Introduced in 1933, the twin-engine low-wing Boeing 247, with its all-metal construction, set the pattern for successful airliners for the next 20 years. Although a good airplane, and bought by United Airlines and other U.S. carriers, its capacity proved too small and its passengers found it awkward to step over the main spar in the aisle. Although superseded by the famous Douglas DC-3 for main routes, 247s continued to operate into the 1950s with smaller airlines and private operators. Only 75 247s were built.
With a configuration consisting of an all-metal stressed skin, low cantilevered wing, retractable undercarriage, twin engines mounted on the leading edge of the wing, and variable-pitch propellers, Boeing scooped the field. The famous Douglas DC-1 and DC-2 were after-the-fact attempts to match the technical standards of the Boeing 247. It was the first airliner able to climb on one engine at full-load, one of the first with supercharged engines, and the first with control trim-tabs and cabin air-conditioning.
This aircraft was manufactured as a 247 in 1934 by Boeing Aircraft Company and was converted to a 247D model in July 1935. It flew for more than ten different operators, including United Air Lines, the RCAF, Quebec Airways and Canadian Pacific Airlines. It was donated to the Museum in 1967 by its last operator, California Standard Oil of Calgary, Alberta. It is one of four complete 247s still existing; the others are located in the United States and the United Kingdom.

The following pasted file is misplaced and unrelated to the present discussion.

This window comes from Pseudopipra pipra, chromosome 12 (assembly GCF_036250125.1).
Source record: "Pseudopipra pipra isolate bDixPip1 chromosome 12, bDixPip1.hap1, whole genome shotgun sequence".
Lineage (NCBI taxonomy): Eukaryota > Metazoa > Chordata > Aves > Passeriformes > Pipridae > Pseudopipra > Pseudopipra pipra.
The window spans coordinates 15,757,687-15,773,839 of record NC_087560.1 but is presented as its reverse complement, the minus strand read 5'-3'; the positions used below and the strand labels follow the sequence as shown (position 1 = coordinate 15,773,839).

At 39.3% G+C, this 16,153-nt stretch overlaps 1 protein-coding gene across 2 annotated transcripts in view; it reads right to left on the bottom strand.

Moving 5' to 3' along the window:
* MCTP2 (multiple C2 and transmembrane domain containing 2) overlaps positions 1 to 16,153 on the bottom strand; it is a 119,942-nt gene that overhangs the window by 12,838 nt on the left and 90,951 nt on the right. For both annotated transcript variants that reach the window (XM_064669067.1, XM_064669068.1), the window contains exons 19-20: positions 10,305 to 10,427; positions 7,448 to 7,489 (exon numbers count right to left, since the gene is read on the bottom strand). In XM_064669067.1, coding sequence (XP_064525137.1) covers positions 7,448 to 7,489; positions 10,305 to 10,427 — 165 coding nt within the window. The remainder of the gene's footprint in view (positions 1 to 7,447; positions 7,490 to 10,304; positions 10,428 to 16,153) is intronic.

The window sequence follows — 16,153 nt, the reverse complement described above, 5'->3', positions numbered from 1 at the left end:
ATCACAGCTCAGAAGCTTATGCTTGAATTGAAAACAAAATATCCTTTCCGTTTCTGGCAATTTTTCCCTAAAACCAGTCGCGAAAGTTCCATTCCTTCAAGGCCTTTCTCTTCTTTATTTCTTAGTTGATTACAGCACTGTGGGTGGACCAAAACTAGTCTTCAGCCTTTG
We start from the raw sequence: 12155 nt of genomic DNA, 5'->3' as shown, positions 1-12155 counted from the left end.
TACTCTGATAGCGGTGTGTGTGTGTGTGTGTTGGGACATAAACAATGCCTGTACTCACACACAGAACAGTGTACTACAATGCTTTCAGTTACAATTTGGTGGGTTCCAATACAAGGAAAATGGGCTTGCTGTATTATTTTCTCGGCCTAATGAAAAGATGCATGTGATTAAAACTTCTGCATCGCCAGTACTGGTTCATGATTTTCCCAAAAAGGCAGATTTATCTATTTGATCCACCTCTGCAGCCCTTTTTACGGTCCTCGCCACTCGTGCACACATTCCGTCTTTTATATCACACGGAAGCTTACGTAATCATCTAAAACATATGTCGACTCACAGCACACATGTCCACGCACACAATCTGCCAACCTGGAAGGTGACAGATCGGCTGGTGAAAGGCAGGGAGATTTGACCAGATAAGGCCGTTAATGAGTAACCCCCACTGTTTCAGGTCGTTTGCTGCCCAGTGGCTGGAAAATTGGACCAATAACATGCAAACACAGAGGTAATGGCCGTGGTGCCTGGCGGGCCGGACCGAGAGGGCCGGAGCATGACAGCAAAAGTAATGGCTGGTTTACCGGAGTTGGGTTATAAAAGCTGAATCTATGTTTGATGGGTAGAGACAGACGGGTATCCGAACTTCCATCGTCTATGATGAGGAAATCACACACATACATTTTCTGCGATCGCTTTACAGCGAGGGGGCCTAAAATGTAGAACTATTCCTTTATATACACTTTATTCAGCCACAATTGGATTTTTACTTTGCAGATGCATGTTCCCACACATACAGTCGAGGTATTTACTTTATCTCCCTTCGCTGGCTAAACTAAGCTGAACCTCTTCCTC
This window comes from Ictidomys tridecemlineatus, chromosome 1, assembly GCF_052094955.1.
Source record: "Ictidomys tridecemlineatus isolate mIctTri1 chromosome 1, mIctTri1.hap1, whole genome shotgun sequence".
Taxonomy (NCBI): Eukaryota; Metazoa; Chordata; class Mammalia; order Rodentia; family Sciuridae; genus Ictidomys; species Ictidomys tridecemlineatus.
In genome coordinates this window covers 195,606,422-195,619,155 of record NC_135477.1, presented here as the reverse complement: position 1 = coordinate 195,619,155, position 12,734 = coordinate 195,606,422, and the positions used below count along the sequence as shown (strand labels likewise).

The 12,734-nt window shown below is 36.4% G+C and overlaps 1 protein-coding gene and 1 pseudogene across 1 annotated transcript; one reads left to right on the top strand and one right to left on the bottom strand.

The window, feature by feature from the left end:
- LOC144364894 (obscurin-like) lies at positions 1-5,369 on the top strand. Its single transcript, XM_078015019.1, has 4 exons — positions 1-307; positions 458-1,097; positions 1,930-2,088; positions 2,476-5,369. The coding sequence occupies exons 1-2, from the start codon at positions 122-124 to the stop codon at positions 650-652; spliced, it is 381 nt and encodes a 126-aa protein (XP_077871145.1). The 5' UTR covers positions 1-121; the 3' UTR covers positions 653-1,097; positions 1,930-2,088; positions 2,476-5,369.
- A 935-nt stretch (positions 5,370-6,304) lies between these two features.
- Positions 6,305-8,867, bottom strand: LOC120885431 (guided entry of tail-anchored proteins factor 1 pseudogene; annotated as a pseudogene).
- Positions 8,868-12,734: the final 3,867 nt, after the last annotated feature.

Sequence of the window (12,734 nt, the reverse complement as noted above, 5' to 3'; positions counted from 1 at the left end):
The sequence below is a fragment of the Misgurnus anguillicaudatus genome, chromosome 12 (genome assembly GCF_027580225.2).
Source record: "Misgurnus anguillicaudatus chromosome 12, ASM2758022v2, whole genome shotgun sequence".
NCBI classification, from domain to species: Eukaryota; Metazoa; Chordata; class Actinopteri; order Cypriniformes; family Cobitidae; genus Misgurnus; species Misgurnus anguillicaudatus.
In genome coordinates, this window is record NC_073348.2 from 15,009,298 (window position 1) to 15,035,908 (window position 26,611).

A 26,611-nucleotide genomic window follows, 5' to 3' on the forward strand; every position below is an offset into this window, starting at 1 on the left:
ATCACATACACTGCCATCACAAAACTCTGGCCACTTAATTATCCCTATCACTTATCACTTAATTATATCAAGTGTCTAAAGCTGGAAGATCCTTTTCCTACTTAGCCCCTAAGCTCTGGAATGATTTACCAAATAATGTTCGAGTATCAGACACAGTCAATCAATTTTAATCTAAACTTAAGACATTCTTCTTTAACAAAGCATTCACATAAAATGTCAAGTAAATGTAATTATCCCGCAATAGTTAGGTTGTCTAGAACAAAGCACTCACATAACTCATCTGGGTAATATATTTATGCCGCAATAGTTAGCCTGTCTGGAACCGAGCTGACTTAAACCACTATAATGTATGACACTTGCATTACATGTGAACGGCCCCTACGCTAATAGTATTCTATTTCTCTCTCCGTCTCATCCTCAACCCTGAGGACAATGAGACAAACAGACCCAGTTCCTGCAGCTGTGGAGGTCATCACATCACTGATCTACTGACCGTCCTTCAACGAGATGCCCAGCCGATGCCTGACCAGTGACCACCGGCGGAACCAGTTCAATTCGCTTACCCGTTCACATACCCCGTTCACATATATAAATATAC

|Wing Span||22.6 m (74 ft)|
|Length||15.7 m (51 ft 7 in)|
|Height||3.8 m (12 ft 6 in)|
|Weight, Empty||4,055 kg (8,940 lb)|
|Weight, Gross||6,192 kg (13,650 lb)|
|Cruising Speed||304 km/h (189 mph)|
|Max Speed||322 km/h (200 mph)|
|Rate of Climb||350m (1,150 ft) /min|
|Service Ceiling||7,740 m (25,400 ft)|
|Range||1,290 km (800 mi)|
|Power Plant||two Pratt & Whitney S1H1-G Wasp, 550 hp, 9-cylinder radial engines|